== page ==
Mastering Home-Based Voice Over: Lesson 1

Introduction | The Art Of Voice Over

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Responses

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  1. When you say they “do VO but they are not really old enough to do the work themselves yet” what do you mean by that? Just trying to figure out what’s happening with them.

  2. You win the gold medal for “best extension of a tree-related metaphor,” if nothing else! Sounds like you’re gaining headway in a number of art areas…we just need to expand the number of areas.

  3. One thing I would be careful of doing is counting on a demo as the key to getting you work. Usually, it’s a key to getting auditions and attracting an agent, but although it sometimes leads to work, where someone simply books you off your demo, that’s a rare occurrence. I would ask why you don’t want to use a pay to play site – it sounds like you have an issue with doing that.

  4. I hear you – and there’s a lot to unpack in your comment. You sound like someone who is more than a bit gun shy about all the different options (and wasting money), and I don’t blame you. (I hope you don’t lump me in the same category when I offer my training program at the end of the week!) It might be helpful to look at how your auditions are sounding (cynicism can creep into your performance), the sound of your studio, even your slates to see where the disconnect is – if any. There might not be anything wrong – just remember that the people looking for you to do the work are shopping, and it’s no commentary on you if you go up against 500 other VO talent and they pick someone else. I’ll be answering this with SW SW SW SW – watch the next couple of videos to see what that’s all about!

  5. Gosh, I hope they don’t tell you that! You’ve made a choice to keep your day job, and that’s fine – but you have to live with what that means to your rate of progress. If you simply don’t have the time to move faster, just remind yourself that you’re surviving and thriving, but you don’t have the time to make it quicker. Patience. Breathe. It’s OK. And I’ve heard you. You don’t suck. 🙂

  6. If you mean talent agencies that represent talent and not producers, can you be more specific about what you’ve experienced? Has someone tried to charge you for simply meeting with you and reviewing your materials for possible representation?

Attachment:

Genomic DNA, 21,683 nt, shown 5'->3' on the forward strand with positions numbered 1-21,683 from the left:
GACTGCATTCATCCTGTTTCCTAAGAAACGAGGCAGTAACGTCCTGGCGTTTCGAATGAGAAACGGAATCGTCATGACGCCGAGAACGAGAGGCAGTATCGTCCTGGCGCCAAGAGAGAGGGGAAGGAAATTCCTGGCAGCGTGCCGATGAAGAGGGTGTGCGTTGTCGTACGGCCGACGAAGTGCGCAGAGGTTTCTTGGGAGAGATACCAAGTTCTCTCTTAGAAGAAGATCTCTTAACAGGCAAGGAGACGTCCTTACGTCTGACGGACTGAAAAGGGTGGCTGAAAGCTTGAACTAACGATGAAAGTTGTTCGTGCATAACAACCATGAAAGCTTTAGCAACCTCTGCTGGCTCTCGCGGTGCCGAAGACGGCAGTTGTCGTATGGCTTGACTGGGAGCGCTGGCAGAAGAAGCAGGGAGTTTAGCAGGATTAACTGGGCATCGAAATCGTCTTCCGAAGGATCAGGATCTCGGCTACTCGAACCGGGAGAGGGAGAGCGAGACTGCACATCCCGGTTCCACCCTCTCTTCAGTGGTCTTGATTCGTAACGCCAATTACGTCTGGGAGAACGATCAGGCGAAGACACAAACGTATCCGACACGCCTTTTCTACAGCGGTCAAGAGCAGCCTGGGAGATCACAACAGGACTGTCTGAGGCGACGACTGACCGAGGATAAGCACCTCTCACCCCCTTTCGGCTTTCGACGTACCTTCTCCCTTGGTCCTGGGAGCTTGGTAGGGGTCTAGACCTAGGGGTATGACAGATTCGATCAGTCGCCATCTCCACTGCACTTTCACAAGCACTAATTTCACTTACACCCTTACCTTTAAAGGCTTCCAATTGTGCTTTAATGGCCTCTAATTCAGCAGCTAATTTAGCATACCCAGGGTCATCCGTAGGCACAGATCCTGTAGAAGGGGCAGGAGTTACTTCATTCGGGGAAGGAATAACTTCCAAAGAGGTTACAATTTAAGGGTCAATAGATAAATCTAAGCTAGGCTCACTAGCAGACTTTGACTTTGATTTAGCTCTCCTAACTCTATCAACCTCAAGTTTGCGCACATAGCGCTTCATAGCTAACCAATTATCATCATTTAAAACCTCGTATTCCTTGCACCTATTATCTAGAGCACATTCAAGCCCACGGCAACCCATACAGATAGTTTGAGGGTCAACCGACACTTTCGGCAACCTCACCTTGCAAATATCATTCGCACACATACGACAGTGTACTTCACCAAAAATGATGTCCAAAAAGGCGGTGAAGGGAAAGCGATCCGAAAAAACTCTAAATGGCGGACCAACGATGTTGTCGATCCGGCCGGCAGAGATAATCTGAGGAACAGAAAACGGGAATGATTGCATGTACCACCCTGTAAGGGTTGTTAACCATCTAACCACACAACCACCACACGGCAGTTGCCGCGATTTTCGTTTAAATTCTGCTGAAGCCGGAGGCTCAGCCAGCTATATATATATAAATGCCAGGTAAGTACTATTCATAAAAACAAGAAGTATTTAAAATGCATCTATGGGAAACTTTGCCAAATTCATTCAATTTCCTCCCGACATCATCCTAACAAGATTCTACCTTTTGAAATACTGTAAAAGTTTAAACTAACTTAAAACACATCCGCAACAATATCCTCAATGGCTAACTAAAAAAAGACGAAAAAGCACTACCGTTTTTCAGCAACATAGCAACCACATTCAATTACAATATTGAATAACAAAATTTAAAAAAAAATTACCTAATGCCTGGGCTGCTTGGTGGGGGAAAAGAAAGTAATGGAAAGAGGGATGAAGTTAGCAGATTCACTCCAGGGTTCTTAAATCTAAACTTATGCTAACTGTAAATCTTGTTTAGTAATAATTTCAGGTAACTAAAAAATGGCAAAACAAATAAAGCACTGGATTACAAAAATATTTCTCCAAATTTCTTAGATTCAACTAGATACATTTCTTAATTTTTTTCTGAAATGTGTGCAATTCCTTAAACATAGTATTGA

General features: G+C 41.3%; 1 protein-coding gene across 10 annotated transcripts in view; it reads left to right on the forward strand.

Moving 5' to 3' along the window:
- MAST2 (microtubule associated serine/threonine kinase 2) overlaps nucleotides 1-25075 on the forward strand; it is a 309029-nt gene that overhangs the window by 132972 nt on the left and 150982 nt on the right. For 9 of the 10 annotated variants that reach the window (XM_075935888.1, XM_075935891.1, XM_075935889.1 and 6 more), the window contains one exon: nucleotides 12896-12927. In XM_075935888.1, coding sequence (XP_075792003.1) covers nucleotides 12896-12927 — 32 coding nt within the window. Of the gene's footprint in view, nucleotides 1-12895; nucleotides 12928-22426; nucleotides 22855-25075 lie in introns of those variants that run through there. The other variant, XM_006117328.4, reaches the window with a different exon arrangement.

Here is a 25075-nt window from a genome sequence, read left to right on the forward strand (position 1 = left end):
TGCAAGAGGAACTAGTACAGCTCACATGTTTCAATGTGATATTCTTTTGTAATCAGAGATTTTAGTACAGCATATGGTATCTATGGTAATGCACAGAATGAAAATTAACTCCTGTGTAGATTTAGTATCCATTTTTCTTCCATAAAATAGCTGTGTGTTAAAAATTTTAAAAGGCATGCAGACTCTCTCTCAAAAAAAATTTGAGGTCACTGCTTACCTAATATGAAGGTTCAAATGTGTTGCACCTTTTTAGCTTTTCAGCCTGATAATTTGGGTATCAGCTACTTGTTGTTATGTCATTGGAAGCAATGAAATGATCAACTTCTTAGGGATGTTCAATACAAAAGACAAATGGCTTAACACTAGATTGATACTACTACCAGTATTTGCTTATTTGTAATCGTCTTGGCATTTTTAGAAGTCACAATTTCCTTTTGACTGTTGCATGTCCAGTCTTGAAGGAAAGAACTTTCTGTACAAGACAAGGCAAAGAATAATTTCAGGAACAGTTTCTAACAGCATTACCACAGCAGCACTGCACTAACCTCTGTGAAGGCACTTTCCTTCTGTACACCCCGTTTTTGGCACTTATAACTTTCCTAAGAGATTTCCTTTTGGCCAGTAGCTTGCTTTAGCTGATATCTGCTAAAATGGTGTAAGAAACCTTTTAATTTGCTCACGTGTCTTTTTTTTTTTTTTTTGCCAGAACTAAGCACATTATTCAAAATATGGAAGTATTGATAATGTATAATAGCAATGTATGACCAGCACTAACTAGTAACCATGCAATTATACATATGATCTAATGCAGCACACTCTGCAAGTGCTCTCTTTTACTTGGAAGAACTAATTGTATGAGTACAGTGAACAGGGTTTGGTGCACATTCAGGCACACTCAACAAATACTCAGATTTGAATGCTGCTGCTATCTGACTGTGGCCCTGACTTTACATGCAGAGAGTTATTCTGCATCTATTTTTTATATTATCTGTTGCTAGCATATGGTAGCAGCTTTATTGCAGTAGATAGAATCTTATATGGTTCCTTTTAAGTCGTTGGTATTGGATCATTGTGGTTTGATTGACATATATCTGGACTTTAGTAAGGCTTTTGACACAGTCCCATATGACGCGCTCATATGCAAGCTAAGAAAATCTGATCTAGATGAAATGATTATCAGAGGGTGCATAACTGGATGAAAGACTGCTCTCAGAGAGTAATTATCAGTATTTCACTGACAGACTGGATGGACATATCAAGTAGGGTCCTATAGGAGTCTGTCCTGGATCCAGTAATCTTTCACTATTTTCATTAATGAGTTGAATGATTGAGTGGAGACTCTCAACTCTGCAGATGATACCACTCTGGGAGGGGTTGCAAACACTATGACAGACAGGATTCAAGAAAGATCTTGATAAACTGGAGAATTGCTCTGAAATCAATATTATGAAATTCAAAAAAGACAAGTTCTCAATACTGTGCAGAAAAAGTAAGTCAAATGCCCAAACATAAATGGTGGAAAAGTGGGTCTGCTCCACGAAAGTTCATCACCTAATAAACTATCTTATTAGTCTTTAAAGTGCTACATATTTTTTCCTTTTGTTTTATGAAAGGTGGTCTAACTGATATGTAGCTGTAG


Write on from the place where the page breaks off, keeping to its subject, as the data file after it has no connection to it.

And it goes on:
7. Where are you looking? Just in your neck of the woods? What about other cities? Are you repped in your town, and in others?

    And what free sites are you using? I’d love to know what trees you’re currently shaking, and that aren’t charging you.

    1. I tried a couple of those sites a few years ago. Cannot remember the names of them. I remember the dozens of auditions and nothing that came from them.As far as local stuff, I have heard over and over again that I am heard on other stations in my cluster, so I am not unique to them. I have not tried other cities as I really don’t know how to go about getting myself out there and and be taken seriously. I am anxious to learn the proper way to seek out clients. I basically want to start from ground zero and start all over again, and this time…do it correctly.

  8. I’m sorry to say not in this forum, no. When I review someone’s demo, it’s not a quick cursory listen – that does no one any good. I only review demos as part of a full hour long private coaching session. In a private session, rather than a public discussion group like this one, I can safely convey to you the good, the bad and the you-need-to-fix-this of your demo. I think that people who will quickly review demos doesn’t do the artist justice, or they are just doing it as a precursor to pitching them on paid coaching. It’s likely that if you are getting into the business, it’s not time for you to do a demo yet – but you can play with the process to see how it works.

  9. Yep…all throughout the curriculum, but more importantly, as a part of your monthly workouts should you become a VO Heroes member. It’s not something you conquer in one class, it’s something you need practice and on-going work to succeed at.

  10. Your last sentence says it all – subtlety is your friend. That also answers your question about how many voices you need to be able to perform, since a little bit goes a long way – it’s the same for the differences in characters’ voices. It’s their content and intent that makes them different, far more than complete distinct individual voices. Hope that helps! And I’ll see you at the new location of the Voices Anonymous meetup this month!!

  11. I always reserve judgement on whether or not someone has egregious mouth noises, as we’re always the hardest on ourselves when it comes to that sort of thing. I’d have to hear a sample – and maybe someday I will – before giving you advice on some things to try to ameliorate any noise you MIGHT be making. I wouldn’t worry about it too much.

  12. WIth rare exception, audiobooks are narrated from PDF files you view on your screen, the same screen you’re recording your audio on – and in the rare instance where you’re working from a hard copy, you have to be aware not to talk while you’re turning pages, and you have to edit those page turn noises out. If you have a manuscript that isn’t bound, but rather a stack of loose sheets, it’s worth every penny to either invest in a good scanner, so you can turn those sheets into a PDF, or take them to FEDEX Office and have them scan them for you. I’m going to do a video on this next week!

  13. That’s great – you’re on your way back! If there’s anything I can do to help, please let me know. We’d love to have you in our Pro group to help you with your journey.